BEST, Thomas (1589-c.1649), of Middleton Quernhow, nr. Ripon, Yorks. and Fleet Street, London
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Family and Education
bap. 30 July 1589, 1st s. of Henry Best, scrivener, of Fleet Street, London and 1st w. Ann. m. (1) Martha (bur. 25 Mar. 1615), 1s. d.v.p. 1da. d.v.p.; (2) 17 Jan. 1621, Olive, da. of Sir John Mallory* of Studley Royal, Yorks., s.p.1 suc. fa. 1630.2 admon. 18 June 1649.3
The Bests were resident at Middleton Quernhow, five miles from Ripon, before the Reformation: one was the last chantry priest at Wath, and another leased Middleton Grange in 1555. The MP’s father, a scrivener, prospered in London during the 1590s as a conveyancer of Crown lands, but his Yorkshire estates were not large.6 At his first wife’s death Thomas Best (no relation to the explorer of the same name) was described as a gentleman, but he was a minor figure, who was only granted arms in 1625. His second wife, a sister of William Mallory*, came from a family of considerably greater status, and it seems likely that Best’s suit was accepted because of her brother’s inability to provide an adequate dowry.7
At the 1626 election Mallory apparently decided not to stand at Ripon. He clearly nominated Best in his stead, but the latter left little trace on his only Parliament. He was named to a single committee, for the Bergavenny (Sir Henry Neville II*) estate bill (17 March), and on 8 June he participated in a concerted attempt to discredit Sir John Savile*. Mallory was one of Savile’s leading Yorkshire opponents, and Best’s wife had recently stood as godmother to the daughter of another, Christopher Wandesford*, so it was undoubtedly by pre-arrangement that Best named one of Savile’s sons as the author of a letter which outraged MPs by censuring their preference for attacking Buckingham instead of dealing with economic problems. Best stood aside at the 1628 election, when Mallory was returned for Ripon once again.8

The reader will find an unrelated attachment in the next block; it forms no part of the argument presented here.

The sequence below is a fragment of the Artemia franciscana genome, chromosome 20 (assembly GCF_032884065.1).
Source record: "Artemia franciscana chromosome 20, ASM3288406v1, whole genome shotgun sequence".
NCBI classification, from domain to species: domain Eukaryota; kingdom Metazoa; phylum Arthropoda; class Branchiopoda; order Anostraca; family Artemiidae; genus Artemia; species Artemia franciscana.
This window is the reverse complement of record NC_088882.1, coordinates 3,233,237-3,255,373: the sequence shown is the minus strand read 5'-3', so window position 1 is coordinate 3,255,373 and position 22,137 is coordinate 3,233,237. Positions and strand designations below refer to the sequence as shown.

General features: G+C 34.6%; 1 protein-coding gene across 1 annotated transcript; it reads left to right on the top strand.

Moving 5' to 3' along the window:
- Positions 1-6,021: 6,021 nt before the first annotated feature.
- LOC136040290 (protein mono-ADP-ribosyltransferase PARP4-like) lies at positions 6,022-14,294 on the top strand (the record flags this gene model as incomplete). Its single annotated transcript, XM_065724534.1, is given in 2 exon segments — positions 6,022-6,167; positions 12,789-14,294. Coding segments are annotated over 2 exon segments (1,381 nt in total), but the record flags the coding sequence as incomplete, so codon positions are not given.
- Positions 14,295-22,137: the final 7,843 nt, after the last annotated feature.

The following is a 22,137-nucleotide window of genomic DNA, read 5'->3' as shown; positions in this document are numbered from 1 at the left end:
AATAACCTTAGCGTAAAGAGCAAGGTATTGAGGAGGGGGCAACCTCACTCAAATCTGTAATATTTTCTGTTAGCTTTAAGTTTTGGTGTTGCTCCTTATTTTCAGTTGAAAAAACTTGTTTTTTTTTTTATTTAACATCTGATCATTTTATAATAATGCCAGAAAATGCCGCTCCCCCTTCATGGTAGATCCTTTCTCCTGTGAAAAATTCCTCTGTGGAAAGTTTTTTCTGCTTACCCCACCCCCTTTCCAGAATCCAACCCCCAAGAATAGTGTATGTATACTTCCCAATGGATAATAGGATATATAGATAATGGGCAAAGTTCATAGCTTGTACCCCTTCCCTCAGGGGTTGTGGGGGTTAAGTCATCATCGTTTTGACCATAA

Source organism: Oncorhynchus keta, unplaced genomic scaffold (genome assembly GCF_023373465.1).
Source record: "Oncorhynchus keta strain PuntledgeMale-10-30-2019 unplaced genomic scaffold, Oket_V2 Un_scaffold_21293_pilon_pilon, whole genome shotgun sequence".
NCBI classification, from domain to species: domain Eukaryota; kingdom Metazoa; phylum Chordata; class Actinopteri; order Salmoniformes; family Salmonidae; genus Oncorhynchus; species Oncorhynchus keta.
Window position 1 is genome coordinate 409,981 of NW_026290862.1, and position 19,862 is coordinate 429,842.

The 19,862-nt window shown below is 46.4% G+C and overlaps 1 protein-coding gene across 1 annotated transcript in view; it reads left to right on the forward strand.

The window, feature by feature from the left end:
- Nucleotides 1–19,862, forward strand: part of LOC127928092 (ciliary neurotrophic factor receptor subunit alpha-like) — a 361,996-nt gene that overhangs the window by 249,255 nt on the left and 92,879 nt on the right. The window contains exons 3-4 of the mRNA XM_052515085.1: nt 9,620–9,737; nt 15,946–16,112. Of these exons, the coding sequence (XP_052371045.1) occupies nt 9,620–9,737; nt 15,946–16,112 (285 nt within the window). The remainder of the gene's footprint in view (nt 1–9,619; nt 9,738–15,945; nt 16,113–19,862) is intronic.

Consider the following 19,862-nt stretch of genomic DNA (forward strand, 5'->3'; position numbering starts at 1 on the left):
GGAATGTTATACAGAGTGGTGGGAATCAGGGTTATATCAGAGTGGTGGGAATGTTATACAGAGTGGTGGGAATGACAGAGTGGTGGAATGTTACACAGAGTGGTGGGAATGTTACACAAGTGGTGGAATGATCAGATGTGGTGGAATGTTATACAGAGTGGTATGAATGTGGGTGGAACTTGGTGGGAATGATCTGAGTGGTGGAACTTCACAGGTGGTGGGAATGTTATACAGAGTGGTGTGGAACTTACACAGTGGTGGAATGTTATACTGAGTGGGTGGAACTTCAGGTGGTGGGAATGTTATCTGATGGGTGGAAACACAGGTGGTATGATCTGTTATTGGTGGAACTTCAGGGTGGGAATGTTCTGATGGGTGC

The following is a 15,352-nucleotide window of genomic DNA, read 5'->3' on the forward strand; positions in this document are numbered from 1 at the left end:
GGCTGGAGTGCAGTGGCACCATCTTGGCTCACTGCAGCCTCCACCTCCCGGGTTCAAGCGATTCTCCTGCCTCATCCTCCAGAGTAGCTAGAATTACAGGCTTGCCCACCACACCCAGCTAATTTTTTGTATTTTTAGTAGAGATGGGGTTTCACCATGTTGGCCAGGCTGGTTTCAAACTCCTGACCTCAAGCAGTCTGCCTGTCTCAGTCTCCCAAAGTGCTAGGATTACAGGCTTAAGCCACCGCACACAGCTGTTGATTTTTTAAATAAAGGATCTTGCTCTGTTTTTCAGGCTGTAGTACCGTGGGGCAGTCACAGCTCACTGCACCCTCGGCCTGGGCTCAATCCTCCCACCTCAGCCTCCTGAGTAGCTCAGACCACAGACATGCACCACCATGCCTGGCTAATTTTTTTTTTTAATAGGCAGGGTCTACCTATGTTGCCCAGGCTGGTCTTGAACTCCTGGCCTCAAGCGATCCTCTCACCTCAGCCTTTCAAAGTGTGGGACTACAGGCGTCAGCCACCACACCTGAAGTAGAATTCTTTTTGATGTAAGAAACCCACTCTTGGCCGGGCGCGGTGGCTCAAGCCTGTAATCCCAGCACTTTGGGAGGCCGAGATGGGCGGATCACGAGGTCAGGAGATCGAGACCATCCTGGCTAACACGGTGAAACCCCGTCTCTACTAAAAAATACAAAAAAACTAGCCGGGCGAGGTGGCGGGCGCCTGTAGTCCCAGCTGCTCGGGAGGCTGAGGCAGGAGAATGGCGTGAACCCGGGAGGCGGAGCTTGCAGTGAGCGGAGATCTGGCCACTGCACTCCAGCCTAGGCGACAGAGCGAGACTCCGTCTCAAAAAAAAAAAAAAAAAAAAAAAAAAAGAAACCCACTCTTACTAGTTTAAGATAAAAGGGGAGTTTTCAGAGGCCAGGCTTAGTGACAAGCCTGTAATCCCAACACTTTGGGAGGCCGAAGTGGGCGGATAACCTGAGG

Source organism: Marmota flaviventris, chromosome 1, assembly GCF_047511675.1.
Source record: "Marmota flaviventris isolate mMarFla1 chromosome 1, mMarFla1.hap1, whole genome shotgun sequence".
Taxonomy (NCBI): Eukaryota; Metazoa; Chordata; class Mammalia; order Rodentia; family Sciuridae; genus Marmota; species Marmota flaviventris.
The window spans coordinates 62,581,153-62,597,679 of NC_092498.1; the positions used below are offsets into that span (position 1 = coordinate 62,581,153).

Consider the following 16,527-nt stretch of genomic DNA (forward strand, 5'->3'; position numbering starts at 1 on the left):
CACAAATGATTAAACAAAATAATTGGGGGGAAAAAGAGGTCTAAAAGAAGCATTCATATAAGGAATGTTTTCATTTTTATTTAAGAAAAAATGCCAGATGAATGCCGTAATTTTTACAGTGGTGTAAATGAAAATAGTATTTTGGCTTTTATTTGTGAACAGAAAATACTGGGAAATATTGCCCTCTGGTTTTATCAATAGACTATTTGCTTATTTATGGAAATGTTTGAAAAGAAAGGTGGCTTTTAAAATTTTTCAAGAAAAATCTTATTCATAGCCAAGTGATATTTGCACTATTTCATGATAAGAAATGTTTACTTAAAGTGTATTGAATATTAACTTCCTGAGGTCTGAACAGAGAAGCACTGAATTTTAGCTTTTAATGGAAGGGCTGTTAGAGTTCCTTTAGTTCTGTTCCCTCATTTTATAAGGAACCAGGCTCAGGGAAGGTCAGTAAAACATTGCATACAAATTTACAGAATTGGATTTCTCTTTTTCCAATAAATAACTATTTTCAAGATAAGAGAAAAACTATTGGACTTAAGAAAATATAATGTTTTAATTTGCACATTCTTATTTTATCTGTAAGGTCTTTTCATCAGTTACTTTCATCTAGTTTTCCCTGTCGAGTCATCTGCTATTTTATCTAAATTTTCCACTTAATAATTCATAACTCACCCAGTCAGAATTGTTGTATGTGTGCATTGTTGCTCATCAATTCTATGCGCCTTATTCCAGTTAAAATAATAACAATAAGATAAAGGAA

Best sold his London property after his father’s death, but was in serious trouble by 1635, when Middleton manor was seized for debt and leased to a London attorney, Richard Ayer, for 5s. a year.9 Best presumably passed the Civil War in Yorkshire, although his estates were not sequestrated, presumably because the earlier seizure for debt was still in force. The Capt. Thomas Best who petitioned to compound for royalism in 1650 must have been a namesake from Crathorne, Yorkshire, as administration of the MP’s goods had been granted to his daughter’s brother-in-law a year earlier. The estate passed to his grandson Henry, whose nephew sold up in 1714. No subsequent member of the family sat in Parliament.10
Ref Volumes: 1604-1629
Author: Simon Healy
- 1. Best’s Farming Bk. ed. C.B. Robinson (Surtees Soc. xxxiii), 170; GL, ms 10342, ff. 30, 225.
- 2. C142/713/201.
- 3. PROB 6/24, f. 69v.
- 4. C231/4, f. 165; C181/3, f. 142, 160; 181/4, f. 114.
- 5. Add. 28082, f. 81.
- 6. VCH Yorks. (N. Riding), i. 183, 359, 362, 365, 392-3; ii. 435, 456; BIHR, xliv. 20-2; Best’s Farming Bk. ed. D. Woodward (Recs. Soc. and Ec. Hist. n.s. viii), pp. xxii-xxiv.
- 7. Grantees of Arms ed. W.H. Rylands (Harl. Soc. lxvi), 22.
- 8. Procs. 1626, iii. 393, 396, 398; C142/713/201; Autobiog. Alice Thornton (Surtees Soc. lxii), 2.
- 9. Yorks. ERRO, DDHV/80/1; E401/1922, entry for 4 Dec. 1635.
- 10. Roy. Comp. Pprs. ed. J.W. Clay (Yorks. Arch. Soc. rec. ser. xx), 141; PROB 6/24, f. 69v; Vis. Yorks. ed. Foster, 527; VCH N. Riding, i. 392.